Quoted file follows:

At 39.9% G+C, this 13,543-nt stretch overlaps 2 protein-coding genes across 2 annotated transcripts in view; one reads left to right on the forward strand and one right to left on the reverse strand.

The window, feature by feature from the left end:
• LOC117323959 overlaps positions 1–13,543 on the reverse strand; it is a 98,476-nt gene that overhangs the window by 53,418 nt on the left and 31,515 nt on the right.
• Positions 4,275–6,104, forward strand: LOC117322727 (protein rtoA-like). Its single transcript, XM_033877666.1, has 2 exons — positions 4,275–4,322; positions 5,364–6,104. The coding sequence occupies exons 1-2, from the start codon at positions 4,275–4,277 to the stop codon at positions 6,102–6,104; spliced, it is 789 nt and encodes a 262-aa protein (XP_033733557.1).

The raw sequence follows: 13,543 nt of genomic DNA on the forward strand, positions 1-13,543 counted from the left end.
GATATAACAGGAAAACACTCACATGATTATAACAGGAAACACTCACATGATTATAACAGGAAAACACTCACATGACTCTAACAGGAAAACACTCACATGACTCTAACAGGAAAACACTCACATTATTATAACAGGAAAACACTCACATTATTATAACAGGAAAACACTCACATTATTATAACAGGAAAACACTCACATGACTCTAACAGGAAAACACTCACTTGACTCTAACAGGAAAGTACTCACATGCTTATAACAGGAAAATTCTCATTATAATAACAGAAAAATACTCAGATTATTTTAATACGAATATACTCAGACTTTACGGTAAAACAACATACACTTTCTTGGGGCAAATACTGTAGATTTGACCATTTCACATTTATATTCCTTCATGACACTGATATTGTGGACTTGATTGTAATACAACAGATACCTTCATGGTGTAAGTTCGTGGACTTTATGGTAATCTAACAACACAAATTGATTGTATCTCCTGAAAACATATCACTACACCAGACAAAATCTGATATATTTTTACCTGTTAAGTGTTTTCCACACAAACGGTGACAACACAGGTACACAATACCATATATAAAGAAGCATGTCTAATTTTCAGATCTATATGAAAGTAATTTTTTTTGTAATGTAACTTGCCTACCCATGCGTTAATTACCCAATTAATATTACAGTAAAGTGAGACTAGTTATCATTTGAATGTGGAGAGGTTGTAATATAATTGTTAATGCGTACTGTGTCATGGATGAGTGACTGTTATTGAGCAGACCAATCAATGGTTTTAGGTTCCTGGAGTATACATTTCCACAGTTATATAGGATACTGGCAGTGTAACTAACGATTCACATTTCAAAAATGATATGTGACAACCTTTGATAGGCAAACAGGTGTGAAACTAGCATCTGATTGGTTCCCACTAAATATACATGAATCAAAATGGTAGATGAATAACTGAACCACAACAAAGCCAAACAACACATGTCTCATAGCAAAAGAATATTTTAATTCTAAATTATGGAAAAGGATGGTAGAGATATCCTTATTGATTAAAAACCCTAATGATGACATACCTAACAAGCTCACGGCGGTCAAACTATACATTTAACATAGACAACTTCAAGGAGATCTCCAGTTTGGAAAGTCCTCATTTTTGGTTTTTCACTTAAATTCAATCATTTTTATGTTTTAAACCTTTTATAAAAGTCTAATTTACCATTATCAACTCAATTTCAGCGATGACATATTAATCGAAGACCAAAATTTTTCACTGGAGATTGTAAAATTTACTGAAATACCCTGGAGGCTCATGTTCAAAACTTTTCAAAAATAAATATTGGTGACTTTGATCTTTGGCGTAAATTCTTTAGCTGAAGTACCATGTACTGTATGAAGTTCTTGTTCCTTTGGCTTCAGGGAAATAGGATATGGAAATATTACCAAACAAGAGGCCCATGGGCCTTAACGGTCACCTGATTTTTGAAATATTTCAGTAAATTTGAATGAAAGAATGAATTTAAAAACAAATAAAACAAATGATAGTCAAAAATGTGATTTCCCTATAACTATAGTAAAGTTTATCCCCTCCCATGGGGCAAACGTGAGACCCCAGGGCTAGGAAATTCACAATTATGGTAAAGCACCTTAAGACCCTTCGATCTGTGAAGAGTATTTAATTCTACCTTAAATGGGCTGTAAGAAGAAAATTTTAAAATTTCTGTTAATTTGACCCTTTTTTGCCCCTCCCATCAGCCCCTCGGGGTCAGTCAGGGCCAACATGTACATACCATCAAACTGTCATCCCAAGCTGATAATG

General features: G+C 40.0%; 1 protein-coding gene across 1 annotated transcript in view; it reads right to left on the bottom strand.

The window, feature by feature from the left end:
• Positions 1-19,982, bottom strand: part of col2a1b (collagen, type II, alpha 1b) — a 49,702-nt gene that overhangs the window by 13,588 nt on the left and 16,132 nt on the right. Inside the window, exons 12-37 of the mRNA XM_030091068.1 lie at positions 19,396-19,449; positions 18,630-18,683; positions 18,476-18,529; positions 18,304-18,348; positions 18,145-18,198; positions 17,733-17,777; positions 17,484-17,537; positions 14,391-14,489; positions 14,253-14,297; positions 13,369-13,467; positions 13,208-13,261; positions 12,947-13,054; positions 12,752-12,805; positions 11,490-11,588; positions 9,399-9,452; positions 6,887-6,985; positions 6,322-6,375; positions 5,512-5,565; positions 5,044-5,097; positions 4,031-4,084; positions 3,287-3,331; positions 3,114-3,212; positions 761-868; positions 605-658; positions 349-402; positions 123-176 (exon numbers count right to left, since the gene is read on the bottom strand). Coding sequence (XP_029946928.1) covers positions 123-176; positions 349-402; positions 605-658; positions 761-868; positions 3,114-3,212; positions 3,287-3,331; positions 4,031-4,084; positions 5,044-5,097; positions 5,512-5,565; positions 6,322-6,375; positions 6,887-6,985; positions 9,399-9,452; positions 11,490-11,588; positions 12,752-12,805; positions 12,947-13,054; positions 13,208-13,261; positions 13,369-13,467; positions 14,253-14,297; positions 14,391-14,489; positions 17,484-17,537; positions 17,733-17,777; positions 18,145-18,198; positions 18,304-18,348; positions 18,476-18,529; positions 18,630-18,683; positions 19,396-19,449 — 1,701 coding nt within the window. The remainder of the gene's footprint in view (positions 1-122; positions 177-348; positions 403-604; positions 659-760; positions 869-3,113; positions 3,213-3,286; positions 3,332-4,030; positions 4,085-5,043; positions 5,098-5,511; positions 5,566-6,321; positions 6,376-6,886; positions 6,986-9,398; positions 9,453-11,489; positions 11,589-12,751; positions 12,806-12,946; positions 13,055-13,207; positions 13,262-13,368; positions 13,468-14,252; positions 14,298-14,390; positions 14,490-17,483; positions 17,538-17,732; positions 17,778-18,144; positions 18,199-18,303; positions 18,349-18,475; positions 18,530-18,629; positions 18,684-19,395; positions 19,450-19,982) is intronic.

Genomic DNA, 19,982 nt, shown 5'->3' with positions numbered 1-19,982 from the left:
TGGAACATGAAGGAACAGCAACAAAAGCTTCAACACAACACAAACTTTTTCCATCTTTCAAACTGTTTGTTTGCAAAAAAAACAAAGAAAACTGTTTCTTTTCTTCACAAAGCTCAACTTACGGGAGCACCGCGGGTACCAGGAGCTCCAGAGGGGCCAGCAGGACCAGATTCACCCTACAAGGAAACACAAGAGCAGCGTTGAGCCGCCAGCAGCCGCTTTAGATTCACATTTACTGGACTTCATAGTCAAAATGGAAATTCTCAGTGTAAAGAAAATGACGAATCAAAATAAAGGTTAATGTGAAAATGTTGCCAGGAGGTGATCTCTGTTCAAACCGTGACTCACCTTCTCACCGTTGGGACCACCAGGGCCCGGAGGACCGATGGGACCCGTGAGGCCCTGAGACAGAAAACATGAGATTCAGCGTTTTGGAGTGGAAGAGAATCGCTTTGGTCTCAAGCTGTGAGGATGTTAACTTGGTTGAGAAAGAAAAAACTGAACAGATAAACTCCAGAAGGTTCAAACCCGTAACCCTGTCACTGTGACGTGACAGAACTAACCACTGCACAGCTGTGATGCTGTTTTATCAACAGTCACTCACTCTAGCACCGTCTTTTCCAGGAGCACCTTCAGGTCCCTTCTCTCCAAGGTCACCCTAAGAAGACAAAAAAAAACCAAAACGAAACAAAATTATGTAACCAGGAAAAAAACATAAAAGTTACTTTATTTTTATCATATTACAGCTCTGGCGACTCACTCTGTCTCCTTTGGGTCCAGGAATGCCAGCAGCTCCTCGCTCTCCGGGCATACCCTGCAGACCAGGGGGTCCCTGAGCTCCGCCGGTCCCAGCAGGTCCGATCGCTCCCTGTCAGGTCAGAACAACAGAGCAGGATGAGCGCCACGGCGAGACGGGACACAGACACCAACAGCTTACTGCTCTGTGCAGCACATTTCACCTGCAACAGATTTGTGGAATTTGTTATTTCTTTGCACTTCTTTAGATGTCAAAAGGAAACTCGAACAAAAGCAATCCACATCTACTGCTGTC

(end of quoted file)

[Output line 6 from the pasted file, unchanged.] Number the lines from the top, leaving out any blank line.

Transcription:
GATATAACAGGAAAACACTCACATGATTATAACAGGAAACACTCACATGATTATAACAGGAAAACACTCACATGACTCTAACAGGAAAACACTCACATGACTCTAACAGGAAAACACTCACATTATTATAACAGGAAAACACTCACATTATTATAACAGGAAAACACTCACATTATTATAACAGGAAAACACTCACATGACTCTAACAGGAAAACACTCACTTGACTCTAACAGGAAAGTACTCACATGCTTATAACAGGAAAATTCTCATTATAATAACAGAAAAATACTCAGATTATTTTAATACGAATATACTCAGACTTTACGGTAAAACAACATACACTTTCTTGGGGCAAATACTGTAGATTTGACCATTTCACATTTATATTCCTTCATGACACTGATATTGTGGACTTGATTGTAATACAACAGATACCTTCATGGTGTAAGTTCGTGGACTTTATGGTAATCTAACAACACAAATTGATTGTATCTCCTGAAAACATATCACTACACCAGACAAAATCTGATATATTTTTACCTGTTAAGTGTTTTCCACACAAACGGTGACAACACAGGTACACAATACCATATATAAAGAAGCATGTCTAATTTTCAGATCTATATGAAAGTAATTTTTTTTGTAATGTAACTTGCCTACCCATGCGTTAATTACCCAATTAATATTACAGTAAAGTGAGACTAGTTATCATTTGAATGTGGAGAGGTTGTAATATAATTGTTAATGCGTACTGTGTCATGGATGAGTGACTGTTATTGAGCAGACCAATCAATGGTTTTAGGTTCCTGGAGTATACATTTCCACAGTTATATAGGATACTGGCAGTGTAACTAACGATTCACATTTCAAAAATGATATGTGACAACCTTTGATAGGCAAACAGGTGTGAAACTAGCATCTGATTGGTTCCCACTAAATATACATGAATCAAAATGGTAGATGAATAACTGAACCACAACAAAGCCAAACAACACATGTCTCATAGCAAAAGAATATTTTAATTCTAAATTATGGAAAAGGATGGTAGAGATATCCTTATTGATTAAAAACCCTAATGATGACATACCTAACAAGCTCACGGCGGTCAAACTATACATTTAACATAGACAACTTCAAGGAGATCTCCAGTTTGGAAAGTCCTCATTTTTGGTTTTTCACTTAAATTCAATCATTTTTATGTTTTAAACCTTTTATAAAAGTCTAATTTACCATTATCAACTCAATTTCAGCGATGACATATTAATCGAAGACCAAAATTTTTCACTGGAGATTGTAAAATTTACTGAAATACCCTGGAGGCTCATGTTCAAAACTTTTCAAAAATAAATATTGGTGACTTTGATCTTTGGCGTAAATTCTTTAGCTGAAGTACCATGTACTGTATGAAGTTCTTGTTCCTTTGGCTTCAGGGAAATAGGATATGGAAATATTACCAAACAAGAGGCCCATGGGCCTTAACGGTCACCTGATTTTTGAAATATTTCAGTAAATTTGAATGAAAGAATGAATTTAAAAACAAATAAAACAAATGATAGTCAAAAATGTGATTTCCCTATAACTATAGTAAAGTTTATCCCCTCCCATGGGGCAAACGTGAGACCCCAGGGCTAGGAAATTCACAATTATGGTAAAGCACCTTAAGACCCTTCGATCTGTGAAGAGTATTTAATTCTACCTTAAATGGGCTGTAAGAAGAAAATTTTAAAATTTCTGTTAATTTGACCCTTTTTTGCCCCTCCCATCAGCCCCTCGGGGTCAGTCAGGGCCAACATGTACATACCATCAAACTGTCATCCCAAGCTGATAATG